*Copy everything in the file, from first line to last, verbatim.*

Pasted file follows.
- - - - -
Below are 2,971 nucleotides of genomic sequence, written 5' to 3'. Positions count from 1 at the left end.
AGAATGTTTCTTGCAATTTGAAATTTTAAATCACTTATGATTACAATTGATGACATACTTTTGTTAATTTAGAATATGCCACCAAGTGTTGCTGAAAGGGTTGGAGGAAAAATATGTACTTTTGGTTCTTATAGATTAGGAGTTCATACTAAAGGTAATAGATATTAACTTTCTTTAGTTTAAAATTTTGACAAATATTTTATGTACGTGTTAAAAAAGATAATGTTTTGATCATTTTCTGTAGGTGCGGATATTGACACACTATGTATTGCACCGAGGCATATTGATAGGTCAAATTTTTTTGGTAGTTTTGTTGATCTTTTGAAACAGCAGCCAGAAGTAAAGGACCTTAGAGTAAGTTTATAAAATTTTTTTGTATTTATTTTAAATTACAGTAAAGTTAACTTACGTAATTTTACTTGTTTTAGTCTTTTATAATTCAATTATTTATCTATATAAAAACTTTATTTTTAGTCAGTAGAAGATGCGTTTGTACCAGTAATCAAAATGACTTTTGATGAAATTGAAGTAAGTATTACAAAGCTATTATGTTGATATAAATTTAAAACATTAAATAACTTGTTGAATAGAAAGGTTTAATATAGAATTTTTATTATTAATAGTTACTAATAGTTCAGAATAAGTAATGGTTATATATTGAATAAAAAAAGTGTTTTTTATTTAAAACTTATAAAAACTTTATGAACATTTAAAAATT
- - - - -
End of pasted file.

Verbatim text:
Below are 2,971 nucleotides of genomic sequence, written 5' to 3'. Positions count from 1 at the left end.
AGAATGTTTCTTGCAATTTGAAATTTTAAATCACTTATGATTACAATTGATGACATACTTTTGTTAATTTAGAATATGCCACCAAGTGTTGCTGAAAGGGTTGGAGGAAAAATATGTACTTTTGGTTCTTATAGATTAGGAGTTCATACTAAAGGTAATAGATATTAACTTTCTTTAGTTTAAAATTTTGACAAATATTTTATGTACGTGTTAAAAAAGATAATGTTTTGATCATTTTCTGTAGGTGCGGATATTGACACACTATGTATTGCACCGAGGCATATTGATAGGTCAAATTTTTTTGGTAGTTTTGTTGATCTTTTGAAACAGCAGCCAGAAGTAAAGGACCTTAGAGTAAGTTTATAAAATTTTTTTGTATTTATTTTAAATTACAGTAAAGTTAACTTACGTAATTTTACTTGTTTTAGTCTTTTATAATTCAATTATTTATCTATATAAAAACTTTATTTTTAGTCAGTAGAAGATGCGTTTGTACCAGTAATCAAAATGACTTTTGATGAAATTGAAGTAAGTATTACAAAGCTATTATGTTGATATAAATTTAAAACATTAAATAACTTGTTGAATAGAAAGGTTTAATATAGAATTTTTATTATTAATAGTTACTAATAGTTCAGAATAAGTAATGGTTATATATTGAATAAAAAAAGTGTTTTTTATTTAAAACTTATAAAAACTTTATGAACATTTAAAAATT